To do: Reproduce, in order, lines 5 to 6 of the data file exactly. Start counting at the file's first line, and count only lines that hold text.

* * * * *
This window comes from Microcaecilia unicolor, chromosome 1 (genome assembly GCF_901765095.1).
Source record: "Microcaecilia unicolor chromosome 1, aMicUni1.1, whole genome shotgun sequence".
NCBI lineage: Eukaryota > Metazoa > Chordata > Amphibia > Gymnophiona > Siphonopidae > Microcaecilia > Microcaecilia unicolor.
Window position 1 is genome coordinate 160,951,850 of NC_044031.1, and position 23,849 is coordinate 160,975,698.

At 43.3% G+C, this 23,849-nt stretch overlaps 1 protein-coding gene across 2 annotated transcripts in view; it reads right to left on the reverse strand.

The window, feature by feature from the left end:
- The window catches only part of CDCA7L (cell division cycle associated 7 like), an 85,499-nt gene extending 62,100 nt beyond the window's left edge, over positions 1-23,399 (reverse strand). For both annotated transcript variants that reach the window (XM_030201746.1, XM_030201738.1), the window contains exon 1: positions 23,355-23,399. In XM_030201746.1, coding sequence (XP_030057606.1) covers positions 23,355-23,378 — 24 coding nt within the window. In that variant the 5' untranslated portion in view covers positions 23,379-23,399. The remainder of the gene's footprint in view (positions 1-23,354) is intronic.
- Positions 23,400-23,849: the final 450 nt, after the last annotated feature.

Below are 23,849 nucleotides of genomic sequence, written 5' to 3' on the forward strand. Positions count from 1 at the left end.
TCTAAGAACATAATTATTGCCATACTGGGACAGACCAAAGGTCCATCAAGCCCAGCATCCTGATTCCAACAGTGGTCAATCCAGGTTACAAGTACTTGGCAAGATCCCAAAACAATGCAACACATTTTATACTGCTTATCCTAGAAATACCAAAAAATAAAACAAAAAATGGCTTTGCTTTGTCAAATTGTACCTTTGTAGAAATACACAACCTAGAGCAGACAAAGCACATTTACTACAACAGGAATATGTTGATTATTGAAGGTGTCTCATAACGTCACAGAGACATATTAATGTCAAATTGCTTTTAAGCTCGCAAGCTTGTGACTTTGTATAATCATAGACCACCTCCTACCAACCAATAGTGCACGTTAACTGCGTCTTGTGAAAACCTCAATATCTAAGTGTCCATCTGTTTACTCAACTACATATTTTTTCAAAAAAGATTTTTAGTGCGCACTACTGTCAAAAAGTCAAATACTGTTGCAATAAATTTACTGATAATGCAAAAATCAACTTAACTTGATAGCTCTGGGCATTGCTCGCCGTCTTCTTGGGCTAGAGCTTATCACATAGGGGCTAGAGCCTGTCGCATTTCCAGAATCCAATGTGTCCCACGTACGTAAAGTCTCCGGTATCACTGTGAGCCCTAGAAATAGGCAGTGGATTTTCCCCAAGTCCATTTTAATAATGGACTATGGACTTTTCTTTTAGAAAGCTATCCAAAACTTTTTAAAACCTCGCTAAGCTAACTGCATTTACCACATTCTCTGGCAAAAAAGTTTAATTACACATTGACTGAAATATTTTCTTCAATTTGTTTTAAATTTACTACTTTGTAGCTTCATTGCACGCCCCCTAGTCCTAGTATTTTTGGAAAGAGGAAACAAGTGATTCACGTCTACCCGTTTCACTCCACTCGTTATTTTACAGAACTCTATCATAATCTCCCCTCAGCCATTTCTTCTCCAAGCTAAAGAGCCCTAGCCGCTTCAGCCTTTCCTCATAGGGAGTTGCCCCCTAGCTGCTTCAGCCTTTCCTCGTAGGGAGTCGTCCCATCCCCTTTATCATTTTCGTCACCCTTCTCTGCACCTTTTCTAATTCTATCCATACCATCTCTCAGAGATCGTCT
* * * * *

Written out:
At 43.3% G+C, this 23,849-nt stretch overlaps 1 protein-coding gene across 2 annotated transcripts in view; it reads right to left on the reverse strand.

The window, feature by feature from the left end: